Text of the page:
Cacao (top), Cotton (middle), Feathers (bottom)

The emperor demanded tribute, or taxes, from all parts of the empire. When he conquered new lands, he allowed local governments to remain in place,but tribute had to be paid. People paid tribute in goods, including cacao, rubber, seashells, cotton,feathers, and precious gems. These goods contributed to Tenochtitlán’s wealth and greatness. The emperor’s demands created resentment among the conquered city-states.

By the early 1500s, the Aztec ruled about 500 smaller city-states and millions of people. Tenochtitlán was the most densely populated city in Mesoamerica. And at the time, it was one of the largest cities in the world. Rumors of Tenochtitlán’s wealth spread far beyond its boundaries.

Flower Wars Were Fought for Blood

The sun god
Warriors dressed for battle

The Aztec ruled with fear and might. They believed Huitzilopochtli, the sun god, needed food daily,so they held ceremonial battles called “flower wars.” In Aztec poetry, flowers symbolized blood, so flower wars were blood wars. Unlike wars fought over the possession of city-states, these wars served the sole purpose of acquiring sacrificial victims. The best warriors, dressed in their finest battle clothes, fought in these ritual wars. Some groups avoided the flower wars by paying tribute,or taxes, to the Aztec.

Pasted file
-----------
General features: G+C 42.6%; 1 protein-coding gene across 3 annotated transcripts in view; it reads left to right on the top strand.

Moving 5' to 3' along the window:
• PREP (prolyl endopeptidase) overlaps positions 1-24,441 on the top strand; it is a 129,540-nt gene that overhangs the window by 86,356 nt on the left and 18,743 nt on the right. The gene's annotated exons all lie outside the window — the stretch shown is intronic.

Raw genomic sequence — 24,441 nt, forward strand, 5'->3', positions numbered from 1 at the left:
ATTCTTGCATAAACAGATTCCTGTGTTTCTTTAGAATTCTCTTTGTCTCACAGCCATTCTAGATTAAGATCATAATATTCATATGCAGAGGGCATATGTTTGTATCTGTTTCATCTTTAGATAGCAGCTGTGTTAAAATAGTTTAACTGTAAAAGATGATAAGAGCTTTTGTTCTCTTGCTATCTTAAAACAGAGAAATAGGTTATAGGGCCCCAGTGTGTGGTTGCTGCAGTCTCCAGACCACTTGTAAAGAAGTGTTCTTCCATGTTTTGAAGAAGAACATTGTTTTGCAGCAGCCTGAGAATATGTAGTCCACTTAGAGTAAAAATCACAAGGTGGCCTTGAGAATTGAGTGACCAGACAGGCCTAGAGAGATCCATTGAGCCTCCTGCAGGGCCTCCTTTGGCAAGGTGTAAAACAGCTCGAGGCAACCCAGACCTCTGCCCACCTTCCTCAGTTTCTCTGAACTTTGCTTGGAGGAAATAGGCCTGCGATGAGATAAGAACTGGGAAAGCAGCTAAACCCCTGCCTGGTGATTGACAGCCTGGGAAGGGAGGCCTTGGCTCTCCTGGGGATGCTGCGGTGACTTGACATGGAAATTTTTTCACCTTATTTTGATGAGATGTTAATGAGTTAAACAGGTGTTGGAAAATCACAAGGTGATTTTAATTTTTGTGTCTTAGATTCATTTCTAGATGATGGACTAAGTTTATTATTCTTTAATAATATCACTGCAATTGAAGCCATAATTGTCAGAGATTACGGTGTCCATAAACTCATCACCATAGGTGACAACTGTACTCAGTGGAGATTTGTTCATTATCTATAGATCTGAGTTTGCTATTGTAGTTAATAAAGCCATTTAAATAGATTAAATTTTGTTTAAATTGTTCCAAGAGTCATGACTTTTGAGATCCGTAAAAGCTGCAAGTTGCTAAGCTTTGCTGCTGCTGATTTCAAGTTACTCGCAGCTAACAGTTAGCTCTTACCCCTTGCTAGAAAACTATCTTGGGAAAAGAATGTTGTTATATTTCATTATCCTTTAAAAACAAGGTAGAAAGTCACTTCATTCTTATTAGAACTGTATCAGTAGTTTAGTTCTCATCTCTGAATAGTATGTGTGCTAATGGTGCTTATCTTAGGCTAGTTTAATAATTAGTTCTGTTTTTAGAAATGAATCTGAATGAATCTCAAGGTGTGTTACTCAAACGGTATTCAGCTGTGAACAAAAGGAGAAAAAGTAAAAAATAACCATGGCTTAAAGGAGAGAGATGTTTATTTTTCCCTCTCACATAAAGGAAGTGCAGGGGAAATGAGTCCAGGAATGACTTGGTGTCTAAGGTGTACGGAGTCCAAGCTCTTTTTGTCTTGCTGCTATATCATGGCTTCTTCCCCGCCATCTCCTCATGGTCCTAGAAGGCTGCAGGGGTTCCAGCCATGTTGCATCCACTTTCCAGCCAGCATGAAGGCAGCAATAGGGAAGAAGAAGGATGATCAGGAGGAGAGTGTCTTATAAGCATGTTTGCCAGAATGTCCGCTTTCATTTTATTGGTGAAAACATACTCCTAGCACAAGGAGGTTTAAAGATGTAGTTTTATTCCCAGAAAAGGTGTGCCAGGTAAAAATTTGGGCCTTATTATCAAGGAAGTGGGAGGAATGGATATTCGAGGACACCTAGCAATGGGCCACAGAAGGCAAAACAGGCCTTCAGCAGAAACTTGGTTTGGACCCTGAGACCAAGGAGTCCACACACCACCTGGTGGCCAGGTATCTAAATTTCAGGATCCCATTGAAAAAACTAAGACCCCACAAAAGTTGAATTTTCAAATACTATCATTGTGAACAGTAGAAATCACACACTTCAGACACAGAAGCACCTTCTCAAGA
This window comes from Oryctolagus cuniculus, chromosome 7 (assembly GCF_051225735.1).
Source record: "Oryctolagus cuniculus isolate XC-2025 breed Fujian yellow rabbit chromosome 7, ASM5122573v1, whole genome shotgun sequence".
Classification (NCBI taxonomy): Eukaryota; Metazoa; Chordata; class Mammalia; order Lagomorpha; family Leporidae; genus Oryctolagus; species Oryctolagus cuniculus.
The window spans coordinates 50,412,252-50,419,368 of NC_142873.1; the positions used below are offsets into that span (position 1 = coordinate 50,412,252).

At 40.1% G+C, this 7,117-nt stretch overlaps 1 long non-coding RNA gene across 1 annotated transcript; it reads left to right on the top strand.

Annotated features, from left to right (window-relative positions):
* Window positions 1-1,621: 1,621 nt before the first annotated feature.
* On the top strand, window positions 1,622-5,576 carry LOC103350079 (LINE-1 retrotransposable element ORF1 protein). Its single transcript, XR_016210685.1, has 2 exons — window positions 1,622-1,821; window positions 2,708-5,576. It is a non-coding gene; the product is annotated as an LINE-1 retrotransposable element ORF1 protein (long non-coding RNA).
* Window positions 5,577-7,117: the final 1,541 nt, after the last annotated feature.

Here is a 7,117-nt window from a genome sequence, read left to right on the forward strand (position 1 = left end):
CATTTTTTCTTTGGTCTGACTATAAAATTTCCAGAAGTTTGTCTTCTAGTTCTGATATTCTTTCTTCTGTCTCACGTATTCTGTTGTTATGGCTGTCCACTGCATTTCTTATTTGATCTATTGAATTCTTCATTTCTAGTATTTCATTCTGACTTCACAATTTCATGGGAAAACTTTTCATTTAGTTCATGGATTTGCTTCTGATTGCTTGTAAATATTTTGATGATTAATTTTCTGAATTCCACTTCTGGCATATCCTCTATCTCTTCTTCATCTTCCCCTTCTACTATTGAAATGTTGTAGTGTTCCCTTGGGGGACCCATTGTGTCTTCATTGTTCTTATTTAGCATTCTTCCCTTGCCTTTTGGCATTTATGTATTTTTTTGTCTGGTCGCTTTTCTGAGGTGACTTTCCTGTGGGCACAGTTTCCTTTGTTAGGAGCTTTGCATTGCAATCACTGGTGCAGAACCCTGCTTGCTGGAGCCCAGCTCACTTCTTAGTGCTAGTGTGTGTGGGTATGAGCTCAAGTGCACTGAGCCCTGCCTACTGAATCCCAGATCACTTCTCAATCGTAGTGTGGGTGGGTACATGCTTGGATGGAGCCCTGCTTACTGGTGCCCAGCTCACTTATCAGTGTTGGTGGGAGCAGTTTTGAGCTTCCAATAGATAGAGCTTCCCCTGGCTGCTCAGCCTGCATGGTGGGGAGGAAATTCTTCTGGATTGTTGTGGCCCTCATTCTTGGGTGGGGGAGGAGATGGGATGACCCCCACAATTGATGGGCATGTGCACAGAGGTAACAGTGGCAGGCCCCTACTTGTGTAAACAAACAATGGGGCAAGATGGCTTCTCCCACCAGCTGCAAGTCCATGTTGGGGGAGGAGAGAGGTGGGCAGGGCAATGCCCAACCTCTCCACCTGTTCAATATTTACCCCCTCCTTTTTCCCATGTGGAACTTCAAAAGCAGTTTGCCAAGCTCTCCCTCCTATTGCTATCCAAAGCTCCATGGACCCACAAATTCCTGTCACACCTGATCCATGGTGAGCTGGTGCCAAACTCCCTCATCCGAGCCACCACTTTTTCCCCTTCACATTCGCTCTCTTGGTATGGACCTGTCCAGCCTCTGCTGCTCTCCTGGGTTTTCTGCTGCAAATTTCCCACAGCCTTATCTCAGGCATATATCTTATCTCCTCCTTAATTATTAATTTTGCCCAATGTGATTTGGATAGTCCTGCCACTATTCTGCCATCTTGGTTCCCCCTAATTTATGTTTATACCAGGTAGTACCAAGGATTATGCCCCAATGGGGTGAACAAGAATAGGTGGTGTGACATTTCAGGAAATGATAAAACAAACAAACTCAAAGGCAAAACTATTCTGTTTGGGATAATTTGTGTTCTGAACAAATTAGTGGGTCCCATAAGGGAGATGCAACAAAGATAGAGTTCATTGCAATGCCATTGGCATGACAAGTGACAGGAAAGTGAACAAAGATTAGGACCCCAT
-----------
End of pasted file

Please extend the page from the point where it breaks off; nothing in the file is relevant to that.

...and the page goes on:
Arrival of Cortés and the Spanish

Hernán Cortés

Hernán Cortés, a Spaniard, was one of the men who heard tales of riches in Mesoamerica. In 1519 CE, he led an expedition from present-day Veracruz on the Gulf of Mexico. Seeking gold and power, he stepped ashore with about 500 men. They made their way inland on horseback. Cortés and his men fought and conquered powerful Aztec city-states along the way. However, these battles had a strange outcome. Instead of creating enemies, in some cases the Spaniards gained friends. Some city-states disliked the Aztec Empire so much they quickly became Cortés’s strongest allies. These allies joined Cortés’s troops.The size of the Spanish army grew to several thousand men. Together, they marched on to Tenochtitlán.